The ascendency of the Delta variant has crushed hopes for an imminent return to post-pandemic normalcy in the US, and as HR leaders scramble to provide more mental health services to a burned-out workforce, experts say they must also prioritize taking care of themselves.
There’s something of an unspoken malady afflicting the increasingly overburdened people profession, a condition that Carla Yudhishthu, VP of People and Talent at the HR consultancy Mineral, calls “compassion fatigue.” HR’s function as an emotional sounding board for employees has only intensified during the pandemic, despite the fact that HR professionals are also suffering.
“Especially with Covid, all eyes were on us,” said Billie Hartless, the CHRO of the international telecommunications company Mitel.
Like their counterparts in the broader organization, Hartless advises HR professionals to lead by example and set boundaries between themselves and work. “Take time off,” Hartless said. “Even if you pitch a tent in your backyard and invite your kids to have a hot dog roast or whatever. You have to take time off to rejuvenate”.
“There’s a reason why when you fly, they tell you to put your own [oxygen] mask on before trying to help others,” added Hartless.
Yudhishthu argues that disengagement from the work treadmill needs to be part of a regular routine. “Taking a break from the never-ending flood of news” and “really disconnecting in the evenings and on the weekends for real rest and recovery and pausing for self-care” is essential.
Make room beyond Zoom
According to July’s Mental Health Index: US Worker Edition, which synthesized random survey results of 500 workers, the risk of generalized anxiety among US workers has risen 94% since July and 98% since the beginning of the pandemic. Another survey of 5,000 workers found that burnout is pervasive, with 84% tired of the “always-on” churn that accompanies working from home.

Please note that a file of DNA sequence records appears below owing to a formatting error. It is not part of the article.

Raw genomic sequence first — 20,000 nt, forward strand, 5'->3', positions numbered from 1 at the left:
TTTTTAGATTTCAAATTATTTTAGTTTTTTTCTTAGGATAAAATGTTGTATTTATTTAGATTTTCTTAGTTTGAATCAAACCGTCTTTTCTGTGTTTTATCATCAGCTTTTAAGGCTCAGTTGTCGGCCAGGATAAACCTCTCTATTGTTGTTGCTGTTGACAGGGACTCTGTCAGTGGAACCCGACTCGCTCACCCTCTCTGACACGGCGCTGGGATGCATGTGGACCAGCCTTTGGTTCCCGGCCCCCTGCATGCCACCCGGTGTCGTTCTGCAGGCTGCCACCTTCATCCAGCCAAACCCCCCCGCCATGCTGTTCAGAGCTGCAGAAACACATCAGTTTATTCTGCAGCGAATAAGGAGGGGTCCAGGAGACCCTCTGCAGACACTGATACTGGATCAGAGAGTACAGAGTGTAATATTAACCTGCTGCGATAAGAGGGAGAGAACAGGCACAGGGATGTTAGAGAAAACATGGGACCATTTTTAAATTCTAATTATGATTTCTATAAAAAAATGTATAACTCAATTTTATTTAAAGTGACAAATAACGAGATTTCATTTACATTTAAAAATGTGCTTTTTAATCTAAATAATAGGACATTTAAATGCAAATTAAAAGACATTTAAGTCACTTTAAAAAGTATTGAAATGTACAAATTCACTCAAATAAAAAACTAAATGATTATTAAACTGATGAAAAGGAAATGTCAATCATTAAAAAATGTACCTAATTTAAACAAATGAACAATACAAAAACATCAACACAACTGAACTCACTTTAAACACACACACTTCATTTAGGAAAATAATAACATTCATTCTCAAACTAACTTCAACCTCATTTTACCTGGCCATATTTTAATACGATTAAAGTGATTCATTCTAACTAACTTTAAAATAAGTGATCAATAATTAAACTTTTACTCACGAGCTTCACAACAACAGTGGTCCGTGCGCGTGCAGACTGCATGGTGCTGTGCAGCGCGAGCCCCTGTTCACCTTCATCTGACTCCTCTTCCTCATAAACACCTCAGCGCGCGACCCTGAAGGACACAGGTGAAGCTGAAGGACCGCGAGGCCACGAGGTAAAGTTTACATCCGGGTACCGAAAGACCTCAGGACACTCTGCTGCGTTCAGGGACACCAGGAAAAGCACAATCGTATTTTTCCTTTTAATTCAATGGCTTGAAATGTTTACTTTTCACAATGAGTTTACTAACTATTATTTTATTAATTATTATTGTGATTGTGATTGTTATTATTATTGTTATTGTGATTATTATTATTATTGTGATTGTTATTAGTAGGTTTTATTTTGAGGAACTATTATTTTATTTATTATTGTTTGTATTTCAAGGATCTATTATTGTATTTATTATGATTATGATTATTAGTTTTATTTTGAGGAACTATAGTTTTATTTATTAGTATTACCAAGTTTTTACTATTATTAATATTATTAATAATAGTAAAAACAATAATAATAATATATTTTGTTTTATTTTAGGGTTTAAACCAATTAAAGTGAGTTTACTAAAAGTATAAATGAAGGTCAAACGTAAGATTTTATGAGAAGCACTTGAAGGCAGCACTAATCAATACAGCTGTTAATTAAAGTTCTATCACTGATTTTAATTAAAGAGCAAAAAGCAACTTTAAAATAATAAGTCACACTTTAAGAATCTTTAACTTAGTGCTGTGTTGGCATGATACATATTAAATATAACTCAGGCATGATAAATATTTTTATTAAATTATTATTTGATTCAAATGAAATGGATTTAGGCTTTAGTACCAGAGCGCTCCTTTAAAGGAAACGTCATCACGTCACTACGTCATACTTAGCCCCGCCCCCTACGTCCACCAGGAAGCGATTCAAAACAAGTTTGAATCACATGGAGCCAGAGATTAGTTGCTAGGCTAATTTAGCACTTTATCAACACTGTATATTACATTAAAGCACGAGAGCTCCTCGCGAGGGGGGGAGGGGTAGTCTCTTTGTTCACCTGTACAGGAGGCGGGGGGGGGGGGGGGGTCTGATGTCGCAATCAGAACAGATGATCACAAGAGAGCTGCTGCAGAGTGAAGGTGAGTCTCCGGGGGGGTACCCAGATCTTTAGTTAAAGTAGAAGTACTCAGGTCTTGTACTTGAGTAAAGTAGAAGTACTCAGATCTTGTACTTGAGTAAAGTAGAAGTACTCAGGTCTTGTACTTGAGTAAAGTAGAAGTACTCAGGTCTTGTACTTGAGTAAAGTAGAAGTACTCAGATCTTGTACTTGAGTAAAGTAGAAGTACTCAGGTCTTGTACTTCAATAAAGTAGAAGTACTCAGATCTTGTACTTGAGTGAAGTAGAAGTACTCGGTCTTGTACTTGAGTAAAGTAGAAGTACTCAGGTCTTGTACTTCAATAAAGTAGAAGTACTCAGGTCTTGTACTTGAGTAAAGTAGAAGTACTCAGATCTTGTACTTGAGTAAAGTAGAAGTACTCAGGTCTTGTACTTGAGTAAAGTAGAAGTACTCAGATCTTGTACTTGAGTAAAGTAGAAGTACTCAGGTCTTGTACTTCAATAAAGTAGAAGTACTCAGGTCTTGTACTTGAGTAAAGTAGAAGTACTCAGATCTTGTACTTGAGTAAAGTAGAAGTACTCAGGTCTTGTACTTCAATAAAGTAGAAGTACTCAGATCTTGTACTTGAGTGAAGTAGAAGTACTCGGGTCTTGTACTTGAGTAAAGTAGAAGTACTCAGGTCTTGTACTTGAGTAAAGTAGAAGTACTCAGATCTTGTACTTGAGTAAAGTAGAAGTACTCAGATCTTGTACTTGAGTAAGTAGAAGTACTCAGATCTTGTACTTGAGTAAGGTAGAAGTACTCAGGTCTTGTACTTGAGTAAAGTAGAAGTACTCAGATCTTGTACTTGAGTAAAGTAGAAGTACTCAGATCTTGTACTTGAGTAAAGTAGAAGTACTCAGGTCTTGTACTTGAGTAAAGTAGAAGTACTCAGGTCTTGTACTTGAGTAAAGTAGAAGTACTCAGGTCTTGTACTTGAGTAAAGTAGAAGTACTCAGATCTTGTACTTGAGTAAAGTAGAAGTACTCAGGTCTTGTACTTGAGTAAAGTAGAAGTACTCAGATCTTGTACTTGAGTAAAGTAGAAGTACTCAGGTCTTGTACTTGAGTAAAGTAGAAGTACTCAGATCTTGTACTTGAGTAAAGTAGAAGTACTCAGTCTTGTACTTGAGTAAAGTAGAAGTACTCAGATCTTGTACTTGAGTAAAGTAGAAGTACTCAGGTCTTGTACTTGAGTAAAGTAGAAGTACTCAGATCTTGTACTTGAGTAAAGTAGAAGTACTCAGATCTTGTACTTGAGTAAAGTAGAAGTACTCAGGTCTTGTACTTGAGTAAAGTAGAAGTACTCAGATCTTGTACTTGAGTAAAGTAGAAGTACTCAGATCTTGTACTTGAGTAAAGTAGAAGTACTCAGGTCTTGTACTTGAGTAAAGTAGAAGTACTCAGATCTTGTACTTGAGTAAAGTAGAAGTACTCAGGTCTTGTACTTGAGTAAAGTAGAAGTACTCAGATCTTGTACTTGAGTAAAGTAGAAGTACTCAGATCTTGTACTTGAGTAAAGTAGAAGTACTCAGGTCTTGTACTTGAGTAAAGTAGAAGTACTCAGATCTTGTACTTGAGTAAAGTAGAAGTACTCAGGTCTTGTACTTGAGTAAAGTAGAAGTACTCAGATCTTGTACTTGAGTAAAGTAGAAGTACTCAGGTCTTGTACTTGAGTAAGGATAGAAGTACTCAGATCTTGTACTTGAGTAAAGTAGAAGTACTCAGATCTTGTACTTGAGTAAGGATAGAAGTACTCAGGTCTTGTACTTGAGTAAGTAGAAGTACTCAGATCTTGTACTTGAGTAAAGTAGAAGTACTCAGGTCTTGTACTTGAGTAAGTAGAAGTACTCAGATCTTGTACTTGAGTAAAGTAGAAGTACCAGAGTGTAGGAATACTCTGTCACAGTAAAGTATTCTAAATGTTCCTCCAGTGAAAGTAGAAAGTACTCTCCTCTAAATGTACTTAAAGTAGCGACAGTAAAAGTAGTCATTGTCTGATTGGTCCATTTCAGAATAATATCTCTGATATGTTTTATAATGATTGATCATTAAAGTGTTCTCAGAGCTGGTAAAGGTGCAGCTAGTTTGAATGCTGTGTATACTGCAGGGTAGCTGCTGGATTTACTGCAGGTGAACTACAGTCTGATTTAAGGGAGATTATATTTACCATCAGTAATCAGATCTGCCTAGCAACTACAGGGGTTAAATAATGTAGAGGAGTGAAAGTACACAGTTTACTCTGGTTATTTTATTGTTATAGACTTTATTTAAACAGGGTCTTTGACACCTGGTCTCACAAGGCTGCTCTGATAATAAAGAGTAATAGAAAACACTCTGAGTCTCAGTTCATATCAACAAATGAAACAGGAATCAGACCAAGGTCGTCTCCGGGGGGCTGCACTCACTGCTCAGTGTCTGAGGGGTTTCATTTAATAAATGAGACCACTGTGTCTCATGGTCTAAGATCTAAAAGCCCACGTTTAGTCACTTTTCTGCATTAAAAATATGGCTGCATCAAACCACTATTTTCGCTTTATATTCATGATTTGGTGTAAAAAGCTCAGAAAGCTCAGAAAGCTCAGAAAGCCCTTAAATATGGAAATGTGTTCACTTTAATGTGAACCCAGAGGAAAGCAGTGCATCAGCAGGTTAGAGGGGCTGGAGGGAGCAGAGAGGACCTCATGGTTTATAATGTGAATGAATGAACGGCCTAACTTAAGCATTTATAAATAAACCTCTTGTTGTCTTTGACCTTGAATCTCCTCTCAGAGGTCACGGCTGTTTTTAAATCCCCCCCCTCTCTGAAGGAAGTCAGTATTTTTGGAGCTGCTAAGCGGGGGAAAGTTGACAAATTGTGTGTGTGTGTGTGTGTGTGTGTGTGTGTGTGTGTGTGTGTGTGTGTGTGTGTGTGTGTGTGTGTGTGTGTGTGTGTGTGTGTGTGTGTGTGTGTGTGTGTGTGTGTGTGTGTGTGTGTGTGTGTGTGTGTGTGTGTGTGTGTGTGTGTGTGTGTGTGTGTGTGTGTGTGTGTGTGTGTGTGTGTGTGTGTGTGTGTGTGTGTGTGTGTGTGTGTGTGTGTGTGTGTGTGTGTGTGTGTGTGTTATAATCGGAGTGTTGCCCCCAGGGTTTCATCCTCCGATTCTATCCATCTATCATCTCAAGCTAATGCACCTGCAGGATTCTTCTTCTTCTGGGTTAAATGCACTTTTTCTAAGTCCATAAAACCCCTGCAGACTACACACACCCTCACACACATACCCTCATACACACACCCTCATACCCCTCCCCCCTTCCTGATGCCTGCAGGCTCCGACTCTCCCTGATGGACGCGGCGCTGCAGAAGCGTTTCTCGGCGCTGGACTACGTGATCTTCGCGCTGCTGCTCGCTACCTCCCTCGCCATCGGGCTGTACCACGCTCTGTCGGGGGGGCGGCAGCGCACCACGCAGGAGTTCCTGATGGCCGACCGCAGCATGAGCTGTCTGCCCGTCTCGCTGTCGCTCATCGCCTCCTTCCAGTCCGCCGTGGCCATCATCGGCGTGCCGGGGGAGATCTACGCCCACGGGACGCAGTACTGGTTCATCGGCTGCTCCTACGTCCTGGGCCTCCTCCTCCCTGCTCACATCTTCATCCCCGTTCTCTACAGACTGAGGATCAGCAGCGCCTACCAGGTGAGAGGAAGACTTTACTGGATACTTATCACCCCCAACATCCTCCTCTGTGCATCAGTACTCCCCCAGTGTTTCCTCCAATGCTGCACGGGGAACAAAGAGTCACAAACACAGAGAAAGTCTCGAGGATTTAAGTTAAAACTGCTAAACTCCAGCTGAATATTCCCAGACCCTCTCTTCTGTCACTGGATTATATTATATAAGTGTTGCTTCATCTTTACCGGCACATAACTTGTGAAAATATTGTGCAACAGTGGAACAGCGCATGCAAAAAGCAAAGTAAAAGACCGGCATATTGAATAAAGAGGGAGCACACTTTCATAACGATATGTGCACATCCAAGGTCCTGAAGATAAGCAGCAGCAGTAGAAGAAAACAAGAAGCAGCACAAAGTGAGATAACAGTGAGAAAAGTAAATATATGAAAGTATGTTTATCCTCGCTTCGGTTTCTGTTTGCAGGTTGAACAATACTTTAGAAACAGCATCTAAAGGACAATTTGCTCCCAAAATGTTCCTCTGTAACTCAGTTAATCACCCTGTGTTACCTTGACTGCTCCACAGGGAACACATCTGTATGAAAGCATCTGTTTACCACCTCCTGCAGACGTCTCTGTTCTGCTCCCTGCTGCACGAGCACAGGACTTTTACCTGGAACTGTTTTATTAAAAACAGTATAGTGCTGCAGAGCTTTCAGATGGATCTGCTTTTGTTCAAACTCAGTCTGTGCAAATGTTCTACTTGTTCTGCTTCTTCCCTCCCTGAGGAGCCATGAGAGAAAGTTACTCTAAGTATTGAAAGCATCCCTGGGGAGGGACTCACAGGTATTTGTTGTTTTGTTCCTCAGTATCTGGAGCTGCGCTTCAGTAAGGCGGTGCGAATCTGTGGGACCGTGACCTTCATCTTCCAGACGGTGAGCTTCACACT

Mimi Winsberg, the chief medical officer at the online therapy platform Brightside, said HR leaders need to find ways to go beyond virtual one-on-one meetings to earn employees’ trust.
“Make sure that you are engaging each other at a deeper level than just staring at each other over Zoom,” Winsberg said.
This can be achieved on any number of levels. At Mitel, the company created a “Wellness Village,” crammed with employee resources, such as webinars where workers can vent about their struggles during the pandemic. Mineral hosted a grief workshop for employees to collectively mourn the loss of some of their most cherished pastimes that they can no longer enjoy due to the pandemic.
Trust is a two-way street
While virtual wellness gatherings can be cathartic, what’s ultimately most important is fostering an inclusive culture where it’s okay for workers to not be okay. And that starts with company leadership.
Hartless said her company has implored its leaders to “open the door” by addressing mental health; in one example, she recalled an executive who talked about his long battle with mental health for a group of employees.
“Without trust, organizational policies are perceived as performative—policies to make the employer look good, but don’t actually help employees,” Yudhishthu said.
With burnout on the rise, Hartless said it’s essential that companies give workers the ability to create boundaries. “Now that [workers] have the capability of being on video and audio 24/7, they felt like they always had to be on,” she said. To combat that sense of unrelenting work, she said it’s important to let workers know that they can switch their cameras off during video calls, and take time off to tend to their own mental health.
Above all, it’s important to “emphasize that we’re all in this together,” Winsberg said. Internalizing that sentiment is crucial for HR workers as they take care of themselves in addition to everyone else.